The Giant That Stumbled: Baldwin Locomotive Works Dominated Its Field for a Century, Then Vanished

How could a Philadelphia-based global giant with 20,000 employees and a history of 120 years of operation disappear, leaving little trace? It happened to the Baldwin Locomotive Works (BLW), which perfected the art and science of building steam locomotives for domestic and worldwide markets. Baldwin was so dominant that in 1901, eight smaller builders that were scattered around the East banded...
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More Than Decoration: Barn Stars Sustain the Spirit of Folk Tradition

The rungs of the extension ladder echoed across the hollow as the barn star painters prepared to ascend the facade of the barn to begin their third and final day of work. Carefully selecting their brushes and colors, the painters took their places 20 feet above the barnyard where they worked their magic. With rapid and calculated movements, they began applying the paint to the rough contours of...
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Piecing Together Pandenarium: Archaeology at the Site of a Free Black Community in Western Pennsylvania

In 1854 newly freed African American men, women and children hailing from a plantation in Ablemarle County, Virginia, arrived at a dusty country crossroads in northwestern Pennsylvania’s Mercer County. Estimates vary, but approximately 63 free people settled together on 100 acres of their own land. Local abolitionists prepared for the arrival by building houses along the hill, digging wells, and...
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Lois Weber, Film Pioneer

The Pittsburgh region has been home to many remarkable women over the years, including journalist Nellie Bly, abolitionist Jane Grey Swisshelm, and environmentalist Rachel Carson. Less known among them is Lois Weber, the first American woman film director. During cinema’s silent era in the 1910s and 1920s, she held a unique position in Hollywood. She was not only one of a small handful of women...
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Reforming Faith by Design: Frank Furness’ Architecture and Spiritual Pluralism Among Philadelphia’s Jews and Unitarians

Philadelphia never saw anything like it. The strange structure took shape between 1868 and 1871 on the southeast corner of North Broad and Mount Vernon streets, in the middle of a developing residential neighborhood for a newly rising upper middle class. With it came a rather alien addition to the city’s skyline: a boldly striped onion dome capping an octagonal Moorish-style minaret that flared...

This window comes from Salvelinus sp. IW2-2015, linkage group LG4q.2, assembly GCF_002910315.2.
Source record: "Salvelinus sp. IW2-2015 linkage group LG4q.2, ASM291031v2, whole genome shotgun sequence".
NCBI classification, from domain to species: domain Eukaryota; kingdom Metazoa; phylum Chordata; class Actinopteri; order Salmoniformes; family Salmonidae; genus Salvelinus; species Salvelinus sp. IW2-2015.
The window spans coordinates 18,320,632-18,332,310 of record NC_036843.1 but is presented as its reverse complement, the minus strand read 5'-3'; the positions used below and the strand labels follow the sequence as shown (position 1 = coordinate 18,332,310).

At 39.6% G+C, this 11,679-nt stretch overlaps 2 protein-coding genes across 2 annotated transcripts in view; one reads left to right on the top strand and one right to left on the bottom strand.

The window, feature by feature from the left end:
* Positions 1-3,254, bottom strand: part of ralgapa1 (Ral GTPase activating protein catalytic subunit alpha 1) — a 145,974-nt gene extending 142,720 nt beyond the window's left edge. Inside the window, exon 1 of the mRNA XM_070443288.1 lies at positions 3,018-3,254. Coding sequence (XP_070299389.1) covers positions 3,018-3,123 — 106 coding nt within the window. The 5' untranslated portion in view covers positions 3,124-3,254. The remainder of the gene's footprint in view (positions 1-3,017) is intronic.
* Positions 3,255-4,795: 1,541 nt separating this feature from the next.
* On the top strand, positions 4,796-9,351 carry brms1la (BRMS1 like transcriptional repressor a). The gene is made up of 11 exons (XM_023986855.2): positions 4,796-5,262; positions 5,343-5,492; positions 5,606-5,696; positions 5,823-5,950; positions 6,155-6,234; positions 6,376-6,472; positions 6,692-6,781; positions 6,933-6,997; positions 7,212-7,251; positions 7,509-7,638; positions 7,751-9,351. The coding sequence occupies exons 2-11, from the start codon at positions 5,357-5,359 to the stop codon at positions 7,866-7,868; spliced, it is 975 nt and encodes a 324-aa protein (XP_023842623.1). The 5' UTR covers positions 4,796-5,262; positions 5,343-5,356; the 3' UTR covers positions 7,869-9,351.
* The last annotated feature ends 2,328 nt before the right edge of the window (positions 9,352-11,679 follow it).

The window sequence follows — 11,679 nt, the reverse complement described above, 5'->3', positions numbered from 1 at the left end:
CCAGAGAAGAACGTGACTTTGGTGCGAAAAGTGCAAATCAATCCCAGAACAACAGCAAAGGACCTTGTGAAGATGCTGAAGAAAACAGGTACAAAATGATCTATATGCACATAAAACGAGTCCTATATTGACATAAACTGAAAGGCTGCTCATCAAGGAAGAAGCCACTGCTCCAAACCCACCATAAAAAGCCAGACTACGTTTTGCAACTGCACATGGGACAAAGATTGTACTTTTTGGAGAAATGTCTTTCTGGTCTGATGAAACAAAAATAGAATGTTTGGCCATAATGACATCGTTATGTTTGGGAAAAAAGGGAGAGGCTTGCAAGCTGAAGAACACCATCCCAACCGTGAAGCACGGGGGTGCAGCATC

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“Without Fear and Without Reproach”: Octavius V. Catto and the Early Civil Rights Movement in Pennsylvania

On Tuesday, September 26, 2017, the City of Philadelphia unveiled a monument to Octavius V. Catto in a ceremony at the southwestern apron of City Hall. Catto was a cornerstone figure in Philadelphia’s early civil rights struggle — a recruiter of an African American militia during the Civil War, an instrumental figure in the victory to desegregate Philadelphia’s horse-drawn streetcars, a...
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Gallantly Saving Railroad History: The Adventures of George M. Hart, Founding Director of the Railroad Museum of Pennsylvania

Four months before his retirement in 1983 as founding director of the Railroad Museum of Pennsylvania, George Michener Hart (1919–2008) received high praise as the state’s premier railroad historian from the Smithsonian Institution’s curator of transportation, John H. White Jr. Addressed to Hart’s boss, Peter C. Welsh, director of the Pennsylvania Historical & Museum Commission’s Bureau of...
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Sure to Attract Much Attention: The Advertising Genius of Milton S. Hershey

Milton S. Hershey, the man behind the chocolate bar, was an innovative and resourceful manufacturer who used a variety of traditional as well as unconventional strategies to both advertise and attract attention to his products. He was born in Derry Township, Dauphin County, on September 13, 1857. After spending the first eight years of his life in Dauphin County, he lived 10 years in Lancaster...
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Chicken and Waffles: The Pennsylvania Story

In his 1861 local-color novel The Young Parson, German Reformed minister Peter Seibert Davis (1828–92) described chicken and waffles as the “stereotypical” Sunday supper among the Pennsylvania Dutch. How this dish moved from a regional identity food into mainstream American cookery is indeed a complicated story, especially since chicken and waffles reached its height of popularity during the...
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Fighter’s Heaven: Muhammad Ali’s Training Camp in the Pennsylvania Wilderness

On a mountainside overlooking Deer Lake, in Pennsylvania’s Schuylkill County, is a restored boxers’ training camp called Fighter’s Heaven, originally built by Muhammad Ali (1942–2016) in 1972. The Champ, as he boastfully called himself, designed the boxing haven during the early phase of his post-three-year-suspension comeback tour in order to escape the hullabaloo of civilization as he trained...
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